Commentary

Cowboys looking for the 'right guy'

Club uses Flippen Group in evaluation process to identify its kind of player

Updated: April 26, 2012, 1:12 AM ET
By Todd Archer | ESPNDallas.com

IRVING, Texas -- To Dallas Cowboys head coach Jason Garrett, being the "right kind of guy" matters a lot.

He uses that saying over and over again when describing Cowboys currently on the roster and for those he would like to have on the roster.

With the NFL draft just about here, the importance of finding the right kind of guy matters with the coach and organization attempting to build a roster based on more than just tangible results.

[+] EnlargeJason Garrett
James D. Smith/Icon SMIJason Garrett and the Cowboys use The Flippen Group in the their evaluation process of players in an effort to identify the "right guy."

How do you determine if a stranger has the right makeup or the passion, emotion and enthusiasm Garrett wants in players?

For the past few months, the Cowboys have discussed on-field merits of prospects while breaking down the draft. They know how a player would fit into the Cowboys' offensive or defensive scheme. They know how fast a cornerback can run, how much a defensive lineman can bench press and how well a receiver can catch.

To find out if a cornerback, defensive lineman or receiver is the right kind of guy, the Cowboys' scouts, personnel people and coaches ask questions of everyone, from college head coaches to teammates to equipment room interns. They turn into reporters and sleuths without the tape recorder and magnifying glass.

"We want to find out what makes these guys tick, if football is important to them, if they love it," Garrett said. "We want them to work at it. We want them to be a guy who is a member of a team who wants to be great and show up every day."

Garrett has added another tool to the evaluation process: The Flippen Group.

While the Cowboys are not an official endorser of The Flippen Group, they used its testing when hosting visitors to Valley Ranch in order to gain a better understanding of the players' makeup. The players were given a test with 200 words and asked to circle the words that would apply to them.

The Wonderlic tests measures a player's aptitude. This test measures behavior.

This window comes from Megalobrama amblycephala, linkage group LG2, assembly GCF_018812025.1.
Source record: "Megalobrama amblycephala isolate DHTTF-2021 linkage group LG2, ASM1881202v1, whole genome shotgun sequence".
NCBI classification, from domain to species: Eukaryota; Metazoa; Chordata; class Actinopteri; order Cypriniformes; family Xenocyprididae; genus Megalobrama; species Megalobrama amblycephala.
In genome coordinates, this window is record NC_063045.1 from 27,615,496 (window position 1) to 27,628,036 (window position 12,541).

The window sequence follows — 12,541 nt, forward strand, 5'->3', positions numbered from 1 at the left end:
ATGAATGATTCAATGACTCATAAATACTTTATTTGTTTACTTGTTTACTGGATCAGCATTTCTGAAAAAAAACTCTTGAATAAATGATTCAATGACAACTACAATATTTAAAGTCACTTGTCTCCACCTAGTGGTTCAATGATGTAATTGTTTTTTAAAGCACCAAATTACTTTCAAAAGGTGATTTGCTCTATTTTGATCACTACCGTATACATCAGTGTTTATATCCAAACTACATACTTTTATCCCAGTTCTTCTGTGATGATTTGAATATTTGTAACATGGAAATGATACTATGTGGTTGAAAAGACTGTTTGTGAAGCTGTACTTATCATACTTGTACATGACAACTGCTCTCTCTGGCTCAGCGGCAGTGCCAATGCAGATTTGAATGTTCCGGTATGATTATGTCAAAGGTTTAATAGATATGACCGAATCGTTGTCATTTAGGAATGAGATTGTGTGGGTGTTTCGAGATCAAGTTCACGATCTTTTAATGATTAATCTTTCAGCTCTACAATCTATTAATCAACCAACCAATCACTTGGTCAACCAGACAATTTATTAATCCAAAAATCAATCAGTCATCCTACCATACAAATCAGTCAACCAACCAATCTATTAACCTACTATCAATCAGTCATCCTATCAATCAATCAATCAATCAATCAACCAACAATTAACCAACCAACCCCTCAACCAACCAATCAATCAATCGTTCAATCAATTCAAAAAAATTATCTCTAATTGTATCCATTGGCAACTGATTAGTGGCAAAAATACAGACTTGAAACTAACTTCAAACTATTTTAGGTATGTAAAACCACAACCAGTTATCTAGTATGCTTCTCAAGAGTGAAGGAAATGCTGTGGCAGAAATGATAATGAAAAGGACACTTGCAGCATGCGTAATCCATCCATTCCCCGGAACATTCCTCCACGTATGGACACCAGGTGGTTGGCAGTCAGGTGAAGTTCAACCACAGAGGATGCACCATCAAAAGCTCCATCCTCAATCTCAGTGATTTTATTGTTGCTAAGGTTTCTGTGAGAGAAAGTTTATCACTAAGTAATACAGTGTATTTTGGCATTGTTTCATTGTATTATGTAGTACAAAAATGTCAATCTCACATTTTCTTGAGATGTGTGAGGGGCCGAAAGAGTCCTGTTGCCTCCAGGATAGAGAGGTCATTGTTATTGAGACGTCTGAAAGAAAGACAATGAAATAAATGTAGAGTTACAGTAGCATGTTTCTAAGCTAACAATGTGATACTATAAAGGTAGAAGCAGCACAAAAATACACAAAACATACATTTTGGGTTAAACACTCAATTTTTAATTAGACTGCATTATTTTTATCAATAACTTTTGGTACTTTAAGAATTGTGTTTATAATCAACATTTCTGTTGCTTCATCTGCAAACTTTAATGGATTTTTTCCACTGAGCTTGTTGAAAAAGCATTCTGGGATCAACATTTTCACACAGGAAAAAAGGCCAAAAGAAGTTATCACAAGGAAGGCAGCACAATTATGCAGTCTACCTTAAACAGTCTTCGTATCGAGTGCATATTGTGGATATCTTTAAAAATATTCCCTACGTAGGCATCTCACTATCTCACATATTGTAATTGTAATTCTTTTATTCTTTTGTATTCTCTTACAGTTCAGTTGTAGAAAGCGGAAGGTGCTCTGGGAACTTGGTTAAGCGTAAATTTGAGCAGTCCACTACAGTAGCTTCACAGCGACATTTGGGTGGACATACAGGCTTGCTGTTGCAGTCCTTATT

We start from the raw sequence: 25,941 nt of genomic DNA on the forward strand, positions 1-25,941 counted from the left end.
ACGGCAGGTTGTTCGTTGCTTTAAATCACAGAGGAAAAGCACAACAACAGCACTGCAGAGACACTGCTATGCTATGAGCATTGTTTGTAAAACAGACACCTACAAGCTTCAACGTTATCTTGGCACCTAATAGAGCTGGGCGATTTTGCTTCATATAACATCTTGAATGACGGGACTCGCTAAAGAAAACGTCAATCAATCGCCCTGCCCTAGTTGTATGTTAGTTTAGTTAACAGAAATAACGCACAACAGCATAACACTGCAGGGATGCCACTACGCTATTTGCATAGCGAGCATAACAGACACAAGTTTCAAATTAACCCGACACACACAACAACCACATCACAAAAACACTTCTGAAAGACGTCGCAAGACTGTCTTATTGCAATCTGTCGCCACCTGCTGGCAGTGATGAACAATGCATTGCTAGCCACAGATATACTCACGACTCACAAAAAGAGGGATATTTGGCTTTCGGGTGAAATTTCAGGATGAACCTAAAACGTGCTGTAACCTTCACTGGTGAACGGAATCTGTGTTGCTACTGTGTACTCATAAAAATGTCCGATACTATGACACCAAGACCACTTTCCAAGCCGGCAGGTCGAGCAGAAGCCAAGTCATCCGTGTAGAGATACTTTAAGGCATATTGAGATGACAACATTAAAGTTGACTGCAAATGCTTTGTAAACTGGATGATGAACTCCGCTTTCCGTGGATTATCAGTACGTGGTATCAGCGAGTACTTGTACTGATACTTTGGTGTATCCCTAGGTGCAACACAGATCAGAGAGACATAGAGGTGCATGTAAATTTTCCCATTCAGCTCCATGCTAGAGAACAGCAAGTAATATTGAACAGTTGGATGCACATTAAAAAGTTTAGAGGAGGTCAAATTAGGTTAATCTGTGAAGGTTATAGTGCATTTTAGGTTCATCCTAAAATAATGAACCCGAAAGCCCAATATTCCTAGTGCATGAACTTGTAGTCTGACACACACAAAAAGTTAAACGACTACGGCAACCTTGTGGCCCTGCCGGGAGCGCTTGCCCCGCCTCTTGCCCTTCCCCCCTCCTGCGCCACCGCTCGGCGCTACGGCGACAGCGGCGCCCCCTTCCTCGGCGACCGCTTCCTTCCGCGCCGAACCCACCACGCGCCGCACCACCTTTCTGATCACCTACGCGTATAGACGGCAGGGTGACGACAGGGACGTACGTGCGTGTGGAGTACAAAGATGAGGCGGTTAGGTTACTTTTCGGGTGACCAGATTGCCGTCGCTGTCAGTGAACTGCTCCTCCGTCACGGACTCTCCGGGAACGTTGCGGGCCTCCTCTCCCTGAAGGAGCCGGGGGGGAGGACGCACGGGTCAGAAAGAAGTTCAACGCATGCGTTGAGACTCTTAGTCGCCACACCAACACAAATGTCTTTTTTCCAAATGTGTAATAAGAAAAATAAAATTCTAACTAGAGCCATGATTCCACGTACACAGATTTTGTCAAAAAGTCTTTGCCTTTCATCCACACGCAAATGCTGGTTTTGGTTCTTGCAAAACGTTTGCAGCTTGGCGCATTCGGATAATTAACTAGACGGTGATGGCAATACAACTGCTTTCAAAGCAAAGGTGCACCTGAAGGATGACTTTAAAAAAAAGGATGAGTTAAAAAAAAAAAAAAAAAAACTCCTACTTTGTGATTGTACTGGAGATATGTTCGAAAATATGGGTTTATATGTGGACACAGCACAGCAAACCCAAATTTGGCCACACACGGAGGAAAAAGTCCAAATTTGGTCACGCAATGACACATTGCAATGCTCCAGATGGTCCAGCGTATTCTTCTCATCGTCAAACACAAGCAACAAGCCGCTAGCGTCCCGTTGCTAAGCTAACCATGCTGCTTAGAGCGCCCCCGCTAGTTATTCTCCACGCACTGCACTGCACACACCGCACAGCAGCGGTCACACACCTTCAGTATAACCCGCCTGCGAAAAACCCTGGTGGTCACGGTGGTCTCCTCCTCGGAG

"A lot of the words sound the same or have similar meaning," Garrett said. "You get to the point where you don't know what you should check. Am I this? Am I that? It's set up in a way where you can't rig the test."

Brad McCoy is The Flippen Group's director of athletics. He is also the father of Cleveland Browns and former Texas Longhorns quarterback Colt McCoy, and a successful, long-time high school coach.

"We're not going to get into how to run a route or throwing motion," Brad McCoy said. "I've been a coach all my life. Those things I'm used to. But this is more finding the behavioral constraints in helping guys be the best they can be."

Garrett became interested in what The Flippen Group had to offer after finding a test the Cowboys had been using did not seem to jibe with how players behaved once they joined the team. The New York Yankees and Arizona Diamondbacks use The Flippen Group, as does Texas A&M.

Stephen McGee took the test while with the Aggies. McGee's answers then revealed a quiet person who shied away from the spotlight. His teammates' answers revealed an outgoing, emotional leader who was confident.

"They identified ways to improve and show me what my strengths and weaknesses are that I can tangibly do as a leader on a team," McGee said. "One of the things was to go and tell five people a day that you believe in them. It was pretty cool."

During training camp last year, Garrett had The Flippen Group give the test to 12-15 players.

"We were profiling the profile," Garrett said. "We had a pretty good grasp on our guys' strengths and weaknesses because we'd been around them. We know them. We wanted to see if it was accurate and profile these players, so if they had this to say about [Jason] Witten, [Tony] Romo, [Jay] Ratliff and it was different than ours, well, that doesn't seem very accurate or if it was, 'Boy, we know them well and that's dead on,' that maybe we'll move forward."

The testing is a piece to a very large evaluation puzzle. Mistakes can cost not only millions, but wins and losses.

The Cowboys' hope is that it helps them identify the right kind of guy.

"Sometimes you say, 'Well, the kid didn't have the greatest interview,' but you know something, if we're asking him to be a correspondent on '60 Minutes,' OK, that's different, but we're asking him to play defensive tackle," Garrett said. "You have to remind yourself it's how he plays."

Todd Archer

ESPN Dallas Cowboys reporter

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